IOWA CITY, Ia. — Austin DeSanto joined the Iowa wrestling program for moments like this, to wrestle matches like this in front of crowds like this. He came to get better and win national titles. He came to chase his wrestling dreams.
On Sunday night, before an announced 10,603, DeSanto provided another example that he’s closer than ever to achieving those dreams. The junior beat top-ranked Seth Gross, 6-2, the highlight of the Hawkeyes’ 32-3 win over the Badgers at Carver-Hawkeye Arena.
“That crowd, that arena, being in this spotlight, wrestling those top-ranked guys and competing at the highest level out there,” DeSanto said afterward. “I knew what I wanted when I came here.”
This victory pushes second-ranked Iowa to 3-0 on the young season, and is the Hawkeyes’ second straight over a team ranked in Trackwrestling’s top 10 (the other: a 29-6 trouncing over No. 9 Iowa State last week).
Against the sixth-ranked Badgers, now 6-1, the Hawkeyes showed the rest of the country why they are considered national title contenders. They dominated Wisconsin, taking nine of 10 bouts. They held distinct advantages in total takedowns, 22-3, and total match points, 76-32. The Badgers scored just eight offensive points all night.
“The most important time of the year is March,” said Iowa coach Tom Brands, who notched his 100th career conference dual victory. “But you can make statement wins anytime — Easter, Thanksgiving, Christmas. Just have to keep getting better as you go forward.”
The bonus points came from the usual suspects. Spencer Lee opened the dual with a 16-0 technical fall over Michael Cullen at 125 pounds, using three tilts to build a 14-0 lead after the first period before scoring a walk-off reversal in the second. At 174, Michael Kemerer scored five takedowns, the last of which led to a third-period pin over Jared Krattinger.
Iowa also won the dual’s biggest matchups. At 165, in a battle of two-time All-Americans, Alex Marinelli scored two takedowns in a 4-2 win over Evan Wick. Marinelli, who entered the match ranked fifth nationally by Track, has now won four straight over Wick, who was No. 2, dating back to last season. He punctuated his victory with an emphatic mat return in the third period.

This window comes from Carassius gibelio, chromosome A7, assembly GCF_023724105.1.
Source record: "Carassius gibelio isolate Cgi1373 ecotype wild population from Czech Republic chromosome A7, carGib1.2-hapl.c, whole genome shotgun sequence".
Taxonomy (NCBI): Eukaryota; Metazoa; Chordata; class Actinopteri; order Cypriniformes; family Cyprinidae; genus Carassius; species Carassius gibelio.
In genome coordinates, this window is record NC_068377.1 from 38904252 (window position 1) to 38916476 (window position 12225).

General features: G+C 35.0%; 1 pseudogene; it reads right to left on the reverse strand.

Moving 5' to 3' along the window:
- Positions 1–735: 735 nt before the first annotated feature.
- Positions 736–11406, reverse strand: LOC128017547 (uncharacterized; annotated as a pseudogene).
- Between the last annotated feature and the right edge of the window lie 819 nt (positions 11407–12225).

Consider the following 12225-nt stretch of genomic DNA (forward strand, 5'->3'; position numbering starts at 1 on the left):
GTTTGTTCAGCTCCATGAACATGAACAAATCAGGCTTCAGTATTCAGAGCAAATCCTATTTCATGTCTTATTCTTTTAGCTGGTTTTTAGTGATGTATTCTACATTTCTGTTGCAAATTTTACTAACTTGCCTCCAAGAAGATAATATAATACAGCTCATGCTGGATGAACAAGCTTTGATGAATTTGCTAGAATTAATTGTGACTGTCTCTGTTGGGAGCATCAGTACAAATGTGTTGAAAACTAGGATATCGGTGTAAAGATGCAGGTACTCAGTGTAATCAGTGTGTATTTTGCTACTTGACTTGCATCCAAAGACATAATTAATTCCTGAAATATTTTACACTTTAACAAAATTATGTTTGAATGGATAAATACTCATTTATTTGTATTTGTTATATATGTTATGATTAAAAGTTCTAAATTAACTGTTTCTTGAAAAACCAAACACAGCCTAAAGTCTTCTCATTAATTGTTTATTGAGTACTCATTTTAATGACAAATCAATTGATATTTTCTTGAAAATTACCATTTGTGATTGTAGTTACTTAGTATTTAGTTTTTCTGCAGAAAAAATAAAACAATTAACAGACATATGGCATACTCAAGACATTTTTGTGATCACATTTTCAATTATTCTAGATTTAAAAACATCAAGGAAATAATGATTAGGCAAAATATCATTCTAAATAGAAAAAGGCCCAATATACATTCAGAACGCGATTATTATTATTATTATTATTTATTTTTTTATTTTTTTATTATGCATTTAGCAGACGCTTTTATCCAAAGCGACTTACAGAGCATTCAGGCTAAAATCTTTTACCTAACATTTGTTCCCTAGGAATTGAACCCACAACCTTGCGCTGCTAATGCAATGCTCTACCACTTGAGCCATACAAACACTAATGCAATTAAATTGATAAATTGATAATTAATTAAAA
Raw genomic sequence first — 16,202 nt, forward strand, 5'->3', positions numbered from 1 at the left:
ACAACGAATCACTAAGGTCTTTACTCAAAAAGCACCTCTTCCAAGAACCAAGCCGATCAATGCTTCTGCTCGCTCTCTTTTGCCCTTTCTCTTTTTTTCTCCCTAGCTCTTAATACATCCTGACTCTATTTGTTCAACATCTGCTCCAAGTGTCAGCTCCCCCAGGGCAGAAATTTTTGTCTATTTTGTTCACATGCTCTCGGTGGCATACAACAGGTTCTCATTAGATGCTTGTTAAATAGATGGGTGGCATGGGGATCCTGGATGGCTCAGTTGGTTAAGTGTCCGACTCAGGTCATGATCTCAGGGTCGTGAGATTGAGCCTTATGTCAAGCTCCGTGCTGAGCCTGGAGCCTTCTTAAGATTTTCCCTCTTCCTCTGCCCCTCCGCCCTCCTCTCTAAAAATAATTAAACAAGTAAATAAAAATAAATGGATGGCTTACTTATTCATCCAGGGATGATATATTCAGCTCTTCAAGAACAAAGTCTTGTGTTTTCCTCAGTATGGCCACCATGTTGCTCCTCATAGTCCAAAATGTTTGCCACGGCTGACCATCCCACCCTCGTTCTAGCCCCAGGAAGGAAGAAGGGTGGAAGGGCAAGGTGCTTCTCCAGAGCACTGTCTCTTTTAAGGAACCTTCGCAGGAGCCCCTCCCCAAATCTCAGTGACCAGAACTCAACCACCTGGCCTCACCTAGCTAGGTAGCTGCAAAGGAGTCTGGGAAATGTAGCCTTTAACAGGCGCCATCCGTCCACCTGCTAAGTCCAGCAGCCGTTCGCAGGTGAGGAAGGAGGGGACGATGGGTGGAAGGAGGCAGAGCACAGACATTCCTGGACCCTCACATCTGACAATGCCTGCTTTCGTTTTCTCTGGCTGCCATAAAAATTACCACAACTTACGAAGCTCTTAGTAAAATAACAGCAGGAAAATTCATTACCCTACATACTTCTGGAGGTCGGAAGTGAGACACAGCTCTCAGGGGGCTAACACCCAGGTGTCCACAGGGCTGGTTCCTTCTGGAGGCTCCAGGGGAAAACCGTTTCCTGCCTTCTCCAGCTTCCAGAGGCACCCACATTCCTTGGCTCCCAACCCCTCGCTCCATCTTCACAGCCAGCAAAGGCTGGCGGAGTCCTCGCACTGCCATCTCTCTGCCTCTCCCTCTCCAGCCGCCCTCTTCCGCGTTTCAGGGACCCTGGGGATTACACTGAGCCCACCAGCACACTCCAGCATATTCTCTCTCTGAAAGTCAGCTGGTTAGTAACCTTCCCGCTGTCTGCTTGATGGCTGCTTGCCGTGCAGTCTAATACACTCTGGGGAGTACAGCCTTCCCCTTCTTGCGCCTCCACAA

“Score first, score fast and keep scoring,” Marinelli said. “That’s what (associate head coach Terry Brands) always says.”
At heavyweight, Tony Cassioppi further cemented his case as a big-time point-scorer with a 3-2 win over second-ranked Trent Hillger. The redshirt freshman scored a takedown in the first period and piled up one minute and 16 seconds of riding-time, then fended off a multitude of Hillger shots in the third period to bring the crowd to its feet once more.
“This Cassioppi guy gets up for big matches,” Brands said. “I was on the radio, and (former Iowa wrestler Mark Ironside) said, ‘What kind of kid is he? Is it just no big deal to him?’ It’s a big deal.
“He gets ready to wrestle these matches. He goes out there and he performs, then it’s not a big deal anymore. He knows, just like you, Ironside, that there’s more fish to fry.”
Elsewhere, Kaleb Young was a takedown away from a major, but ended up with a 12-6 win over Garrett Model at 157. Max Murin (141), Pat Lugo (149) and Jacob Warner (197) all recorded decision victories. Cash Wilcke got the nod at 184, but after scoring a first-period takedown, he gave up two and ultimately fell to Johnny Sebastian, 7-5, in double overtime.
There will be a buzz that follows this Iowa wrestling team all season long. It is perhaps Brands’ best collection of talent since the 2009-10 season, when the Hawkeyes last won an NCAA team title. Sunday’s performance only bolstered that claim.